John Scudder, a participant in the IRTF group and a distinguished engineer with Juniper, says he is confident that router manufacturers will be able to support exponential growth in the BGP routing table for at least five years.
"Hardware that's on the leading edge of our product line and going forward is pretty well positioned to handle forwarding table growth," Scudder says. "The Juniper MX 960 and MX120 have the ability today to handle a million routes.... Going forward, the chips available now can scale up to 10 million."
Scudder adds that the IETF has "quite a few tricks up our sleeves to make the BGP protocol even more scaleable than it is today. And the nice thing is that this is incrementally deployable."
Still, Scudder admits that the BGP routing table is worrisome.
"Any time you see a growth curve is accelerating, it makes every engineer worried," he says. "I think we will be able to continue to keep pace with it as long as we don't take our eye off the ball."
Leading proposals emerge
The IRTF's Routing Research Group is in the early stages of its research, and it is still soliciting proposals from academic and corporate researchers for alternative routing architectures.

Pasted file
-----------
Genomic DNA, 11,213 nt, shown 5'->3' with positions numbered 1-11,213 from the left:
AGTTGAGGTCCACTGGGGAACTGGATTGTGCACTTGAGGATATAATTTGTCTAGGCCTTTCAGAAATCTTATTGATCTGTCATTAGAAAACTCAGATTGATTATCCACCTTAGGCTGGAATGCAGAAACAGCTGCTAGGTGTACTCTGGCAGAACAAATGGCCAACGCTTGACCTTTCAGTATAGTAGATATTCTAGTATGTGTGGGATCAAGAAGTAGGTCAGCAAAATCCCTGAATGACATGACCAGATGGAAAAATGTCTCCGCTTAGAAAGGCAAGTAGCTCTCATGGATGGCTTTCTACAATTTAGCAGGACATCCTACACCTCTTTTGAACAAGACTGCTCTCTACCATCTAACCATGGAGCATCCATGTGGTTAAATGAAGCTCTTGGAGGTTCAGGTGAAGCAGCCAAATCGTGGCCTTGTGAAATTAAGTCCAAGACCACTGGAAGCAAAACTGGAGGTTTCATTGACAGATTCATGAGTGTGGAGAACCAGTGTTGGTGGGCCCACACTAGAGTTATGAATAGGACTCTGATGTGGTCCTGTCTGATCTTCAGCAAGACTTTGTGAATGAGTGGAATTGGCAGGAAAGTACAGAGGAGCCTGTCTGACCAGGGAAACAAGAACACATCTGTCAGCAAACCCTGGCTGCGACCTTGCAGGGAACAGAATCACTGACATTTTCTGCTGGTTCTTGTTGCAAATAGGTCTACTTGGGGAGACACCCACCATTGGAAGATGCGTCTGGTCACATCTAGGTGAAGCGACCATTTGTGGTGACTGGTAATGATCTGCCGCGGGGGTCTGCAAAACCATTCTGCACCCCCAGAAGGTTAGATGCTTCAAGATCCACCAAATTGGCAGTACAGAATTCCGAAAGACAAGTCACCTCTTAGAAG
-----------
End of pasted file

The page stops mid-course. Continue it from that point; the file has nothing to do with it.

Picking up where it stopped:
So far, two proposals have generated the most interest:
Neither proposal is a sure thing.
The group is "very much in the discovery phase," says Tony Li, co-chair of the Routing Research Group. "We heard numerous proposals from various different researchers and engineers. We have, in my mind, a few proposals on the table, but those are still very much in the process of going from a framework to a more fleshed-out proposal."
It's possible the Routing Research Group will recommend scrapping BGP altogether.
"What we're trying to do is look at the fundamental routing architecture and make appropriate changes to that," Zhang says. "Once we've decided what the new routing architecture should look like, we can examine whether BGP may also require changes and what the changes may be."
Huston says any change to BGP will be significant.